Mtr of Wilson

Annotate this Case

59 N.Y.2d 461 (1983)

In the Matter of The Estate of Clark W. Wilson, Deceased. Key Bank et al., Respondents; State of New York et al., Appellants. In the Matter of The Estate of Edwin I. Johnson, Deceased. Robert Abrams, as Attorney-General of the State of New York, Respondent; Jonathan G. Blattmachr, Appellant.

Court of Appeals of the State of New York.

Argued June 2, 1983.

Decided July 12, 1983.

Robert Abrams, Attorney-General (Lawrence S. Kahn, Peter H. Schiff and Deborah Bachrach of counsel), for ultimate charitable beneficiaries, appellant in the first above-entitled proceeding.

Abigail A. Jones, Annette L. Nazareth, Lenore W. Tucker, Marsha Levick and Anne E. Simon for NOW Legal Defense and Education Fund, appellant in the first above-entitled proceeding.

Michael Seagriff and Thomas C. McCobb for Key Bank, respondent in the first above-entitled proceeding.

Biagio J. Di Stefano, as guardian ad litem for the unnamed male beneficiaries, respondent in the first above-entitled proceeding.

Jonathan G. Blattmachr, in person, and Steven Richard Swanson for Jonathan G. Blattmachr, as guardian ad litem for unknown male trust beneficiaries, appellant in the second above-entitled proceeding.

Robert Abrams, Attorney-General (Deborah Bachrach, Peter H. Schiff and Lawrence S. Kahn of counsel), for respondent in the second above-entitled proceeding.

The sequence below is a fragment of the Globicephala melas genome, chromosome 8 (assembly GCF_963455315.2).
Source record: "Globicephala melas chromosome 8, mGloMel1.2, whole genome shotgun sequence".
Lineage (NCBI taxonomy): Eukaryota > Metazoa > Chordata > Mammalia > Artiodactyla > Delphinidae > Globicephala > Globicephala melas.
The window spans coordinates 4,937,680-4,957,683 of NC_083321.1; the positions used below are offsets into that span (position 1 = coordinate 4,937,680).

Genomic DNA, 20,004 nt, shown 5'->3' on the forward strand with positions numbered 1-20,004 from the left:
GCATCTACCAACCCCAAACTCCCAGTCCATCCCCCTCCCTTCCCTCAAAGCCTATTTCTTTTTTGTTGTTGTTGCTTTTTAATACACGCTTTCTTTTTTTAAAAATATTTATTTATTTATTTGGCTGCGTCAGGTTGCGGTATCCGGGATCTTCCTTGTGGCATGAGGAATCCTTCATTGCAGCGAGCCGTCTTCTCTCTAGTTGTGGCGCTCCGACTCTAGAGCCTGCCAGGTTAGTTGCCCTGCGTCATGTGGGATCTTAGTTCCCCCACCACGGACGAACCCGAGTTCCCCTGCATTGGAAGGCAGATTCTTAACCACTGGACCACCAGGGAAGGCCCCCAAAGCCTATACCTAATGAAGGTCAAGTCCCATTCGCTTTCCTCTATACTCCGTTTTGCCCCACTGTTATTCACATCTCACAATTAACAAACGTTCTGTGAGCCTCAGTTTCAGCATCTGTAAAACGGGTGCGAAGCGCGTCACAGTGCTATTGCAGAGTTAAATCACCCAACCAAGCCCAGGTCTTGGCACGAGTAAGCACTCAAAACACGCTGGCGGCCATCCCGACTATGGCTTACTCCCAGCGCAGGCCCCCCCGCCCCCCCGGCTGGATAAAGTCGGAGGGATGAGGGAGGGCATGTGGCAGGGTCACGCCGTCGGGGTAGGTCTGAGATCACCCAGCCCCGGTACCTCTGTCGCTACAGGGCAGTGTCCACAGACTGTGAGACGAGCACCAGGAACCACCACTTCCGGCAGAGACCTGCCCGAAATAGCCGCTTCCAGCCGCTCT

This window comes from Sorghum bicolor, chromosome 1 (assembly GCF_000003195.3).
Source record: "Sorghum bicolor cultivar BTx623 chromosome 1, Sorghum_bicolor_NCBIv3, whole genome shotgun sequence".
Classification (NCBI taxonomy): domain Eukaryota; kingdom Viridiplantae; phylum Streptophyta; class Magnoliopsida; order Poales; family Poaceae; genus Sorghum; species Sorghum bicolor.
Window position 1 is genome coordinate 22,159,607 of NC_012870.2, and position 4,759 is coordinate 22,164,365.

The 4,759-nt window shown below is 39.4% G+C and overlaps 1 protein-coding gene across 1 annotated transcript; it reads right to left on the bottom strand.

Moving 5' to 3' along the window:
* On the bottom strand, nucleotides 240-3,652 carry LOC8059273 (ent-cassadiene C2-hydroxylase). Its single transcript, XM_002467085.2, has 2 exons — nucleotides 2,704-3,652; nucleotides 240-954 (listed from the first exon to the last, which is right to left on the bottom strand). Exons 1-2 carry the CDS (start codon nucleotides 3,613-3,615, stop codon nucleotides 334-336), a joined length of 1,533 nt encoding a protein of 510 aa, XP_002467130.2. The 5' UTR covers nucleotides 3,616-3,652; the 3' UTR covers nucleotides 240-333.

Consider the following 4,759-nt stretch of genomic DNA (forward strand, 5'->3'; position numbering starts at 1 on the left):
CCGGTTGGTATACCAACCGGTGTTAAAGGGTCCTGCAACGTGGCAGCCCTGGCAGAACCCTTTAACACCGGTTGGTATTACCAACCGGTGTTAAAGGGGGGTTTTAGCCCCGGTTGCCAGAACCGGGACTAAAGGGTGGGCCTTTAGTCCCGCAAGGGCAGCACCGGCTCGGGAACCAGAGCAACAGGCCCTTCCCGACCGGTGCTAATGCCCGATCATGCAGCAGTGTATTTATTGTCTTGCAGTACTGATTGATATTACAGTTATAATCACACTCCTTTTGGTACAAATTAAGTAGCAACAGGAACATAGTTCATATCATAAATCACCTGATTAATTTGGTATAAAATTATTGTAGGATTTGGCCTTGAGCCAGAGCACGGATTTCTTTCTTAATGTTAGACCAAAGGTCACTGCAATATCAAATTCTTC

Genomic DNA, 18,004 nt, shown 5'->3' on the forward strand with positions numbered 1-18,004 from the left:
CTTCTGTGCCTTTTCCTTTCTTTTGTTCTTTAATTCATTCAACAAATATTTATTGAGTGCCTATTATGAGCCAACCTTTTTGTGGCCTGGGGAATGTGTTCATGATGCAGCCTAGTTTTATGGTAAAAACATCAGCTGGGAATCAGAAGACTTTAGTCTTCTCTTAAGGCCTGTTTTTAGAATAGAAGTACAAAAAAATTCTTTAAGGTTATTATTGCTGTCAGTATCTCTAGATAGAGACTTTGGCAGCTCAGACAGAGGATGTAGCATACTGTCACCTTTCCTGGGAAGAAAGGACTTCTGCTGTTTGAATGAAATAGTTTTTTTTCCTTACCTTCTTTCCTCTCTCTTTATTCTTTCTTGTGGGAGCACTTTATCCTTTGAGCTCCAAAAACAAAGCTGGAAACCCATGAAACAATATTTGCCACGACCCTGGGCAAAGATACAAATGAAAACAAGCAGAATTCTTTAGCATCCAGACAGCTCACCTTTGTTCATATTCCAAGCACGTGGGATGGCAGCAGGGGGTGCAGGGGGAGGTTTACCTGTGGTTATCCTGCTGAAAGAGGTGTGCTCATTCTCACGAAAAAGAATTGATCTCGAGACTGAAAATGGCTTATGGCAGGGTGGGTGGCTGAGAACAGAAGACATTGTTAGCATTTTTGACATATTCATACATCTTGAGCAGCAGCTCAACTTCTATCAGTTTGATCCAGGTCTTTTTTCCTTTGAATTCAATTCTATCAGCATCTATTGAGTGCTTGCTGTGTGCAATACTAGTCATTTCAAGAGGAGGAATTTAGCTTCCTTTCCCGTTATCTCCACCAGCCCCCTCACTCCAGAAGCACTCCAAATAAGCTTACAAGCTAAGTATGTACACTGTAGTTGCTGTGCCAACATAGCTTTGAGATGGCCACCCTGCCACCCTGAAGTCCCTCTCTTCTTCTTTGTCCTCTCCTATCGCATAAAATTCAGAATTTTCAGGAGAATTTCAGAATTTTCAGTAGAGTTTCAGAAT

Wirth H. Koenig as guardian ad litem for unknown distributees in the second above-entitled proceeding.

Abigail A. Jones, Annette L. Nazareth, Lenore W. Tucker, Marsha Levick and Anne E. Simon for New York State National Organization for Women and another, amici curiae in the second above-entitled proceeding.

In Matter of Wilson:

Judges JASEN, JONES, WACHTLER, MEYER and SIMONS concur with Chief Judge COOKE; Judge MEYER concurs in a memorandum.

In Matter of Johnson:

Judges JASEN, JONES, WACHTLER and SIMONS concur with Chief Judge COOKE; Judge MEYER dissents and votes to affirm in a memorandum.

*468Chief Judge COOKE.

These appeals present the question whether the equal protection clause of the Fourteenth Amendment is violated when a court permits the administration of private charitable trusts according to the testators' intent to finance the education of male students and not female students. When a court applies trust law that neither encourages, nor affirmatively promotes, nor compels private discrimination but allows parties to engage in private selection in the devise or bequest of their property, that choice will not be attributable to the State and subjected to the Fourteenth Amendment's strictures.


The factual patterns in each of these matters are different, but the underlying legal issues are the same. In each there is imposed a decedent's intention to create a testamentary trust under which the class of beneficiaries are members of one sex.

In Matter of Wilson, article ELEVENTH of Clark W. Wilson's will provided that the residuary of his estate be held in trust (Wilson Trust) and that the income "be applied to *469 defraying the education and other expenses of the first year at college of five (5) young men who shall have graduated from the Canastota High School, three (3) of whom shall have attained the highest grades in the study of science and two (2) of whom shall have attained the highest grades in the study of chemistry, as may be certified to by the then Superintendent of Schools for the Canastota Central School District." Wilson died in June, 1969 and for the next 11 years the Wilson Trust was administered according to its terms.